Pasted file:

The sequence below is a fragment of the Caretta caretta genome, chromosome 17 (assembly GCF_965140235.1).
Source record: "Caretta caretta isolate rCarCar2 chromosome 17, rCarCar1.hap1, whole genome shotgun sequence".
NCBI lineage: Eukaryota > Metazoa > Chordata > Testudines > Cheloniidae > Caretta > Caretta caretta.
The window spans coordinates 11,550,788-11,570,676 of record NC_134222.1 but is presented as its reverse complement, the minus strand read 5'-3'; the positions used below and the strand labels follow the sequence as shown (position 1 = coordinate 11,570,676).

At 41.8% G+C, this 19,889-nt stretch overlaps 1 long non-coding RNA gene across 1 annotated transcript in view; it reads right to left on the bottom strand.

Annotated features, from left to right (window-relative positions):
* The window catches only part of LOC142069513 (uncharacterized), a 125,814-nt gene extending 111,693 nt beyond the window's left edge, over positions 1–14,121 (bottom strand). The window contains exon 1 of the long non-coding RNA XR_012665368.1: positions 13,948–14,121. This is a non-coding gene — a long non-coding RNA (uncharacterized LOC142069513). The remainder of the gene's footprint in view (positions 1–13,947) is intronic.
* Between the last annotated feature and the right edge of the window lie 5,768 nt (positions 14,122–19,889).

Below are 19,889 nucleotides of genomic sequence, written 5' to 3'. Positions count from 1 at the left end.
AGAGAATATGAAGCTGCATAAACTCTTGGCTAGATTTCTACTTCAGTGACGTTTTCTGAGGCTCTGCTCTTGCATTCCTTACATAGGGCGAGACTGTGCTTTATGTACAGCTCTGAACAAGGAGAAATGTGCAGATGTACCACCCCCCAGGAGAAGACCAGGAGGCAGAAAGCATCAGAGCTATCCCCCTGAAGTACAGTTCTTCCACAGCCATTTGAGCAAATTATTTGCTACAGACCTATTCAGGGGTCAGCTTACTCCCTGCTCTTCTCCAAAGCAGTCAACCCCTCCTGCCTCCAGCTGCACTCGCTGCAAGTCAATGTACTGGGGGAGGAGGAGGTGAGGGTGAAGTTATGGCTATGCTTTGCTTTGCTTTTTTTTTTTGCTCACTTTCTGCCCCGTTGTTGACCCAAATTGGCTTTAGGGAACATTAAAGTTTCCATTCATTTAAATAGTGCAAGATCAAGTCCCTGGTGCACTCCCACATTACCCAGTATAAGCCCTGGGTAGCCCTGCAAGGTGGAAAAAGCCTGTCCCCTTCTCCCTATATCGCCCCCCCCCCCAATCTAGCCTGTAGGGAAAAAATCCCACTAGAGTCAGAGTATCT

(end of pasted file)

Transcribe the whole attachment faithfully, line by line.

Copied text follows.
The sequence below is a fragment of the Caretta caretta genome, chromosome 17 (assembly GCF_965140235.1).
Source record: "Caretta caretta isolate rCarCar2 chromosome 17, rCarCar1.hap1, whole genome shotgun sequence".
NCBI lineage: Eukaryota > Metazoa > Chordata > Testudines > Cheloniidae > Caretta > Caretta caretta.
The window spans coordinates 11,550,788-11,570,676 of record NC_134222.1 but is presented as its reverse complement, the minus strand read 5'-3'; the positions used below and the strand labels follow the sequence as shown (position 1 = coordinate 11,570,676).

At 41.8% G+C, this 19,889-nt stretch overlaps 1 long non-coding RNA gene across 1 annotated transcript in view; it reads right to left on the bottom strand.

Annotated features, from left to right (window-relative positions):
* The window catches only part of LOC142069513 (uncharacterized), a 125,814-nt gene extending 111,693 nt beyond the window's left edge, over positions 1–14,121 (bottom strand). The window contains exon 1 of the long non-coding RNA XR_012665368.1: positions 13,948–14,121. This is a non-coding gene — a long non-coding RNA (uncharacterized LOC142069513). The remainder of the gene's footprint in view (positions 1–13,947) is intronic.
* Between the last annotated feature and the right edge of the window lie 5,768 nt (positions 14,122–19,889).

Below are 19,889 nucleotides of genomic sequence, written 5' to 3'. Positions count from 1 at the left end.
AGAGAATATGAAGCTGCATAAACTCTTGGCTAGATTTCTACTTCAGTGACGTTTTCTGAGGCTCTGCTCTTGCATTCCTTACATAGGGCGAGACTGTGCTTTATGTACAGCTCTGAACAAGGAGAAATGTGCAGATGTACCACCCCCCAGGAGAAGACCAGGAGGCAGAAAGCATCAGAGCTATCCCCCTGAAGTACAGTTCTTCCACAGCCATTTGAGCAAATTATTTGCTACAGACCTATTCAGGGGTCAGCTTACTCCCTGCTCTTCTCCAAAGCAGTCAACCCCTCCTGCCTCCAGCTGCACTCGCTGCAAGTCAATGTACTGGGGGAGGAGGAGGTGAGGGTGAAGTTATGGCTATGCTTTGCTTTGCTTTTTTTTTTTGCTCACTTTCTGCCCCGTTGTTGACCCAAATTGGCTTTAGGGAACATTAAAGTTTCCATTCATTTAAATAGTGCAAGATCAAGTCCCTGGTGCACTCCCACATTACCCAGTATAAGCCCTGGGTAGCCCTGCAAGGTGGAAAAAGCCTGTCCCCTTCTCCCTATATCGCCCCCCCCCCCAATCTAGCCTGTAGGGAAAAAATCCCACTAGAGTCAGAGTATCT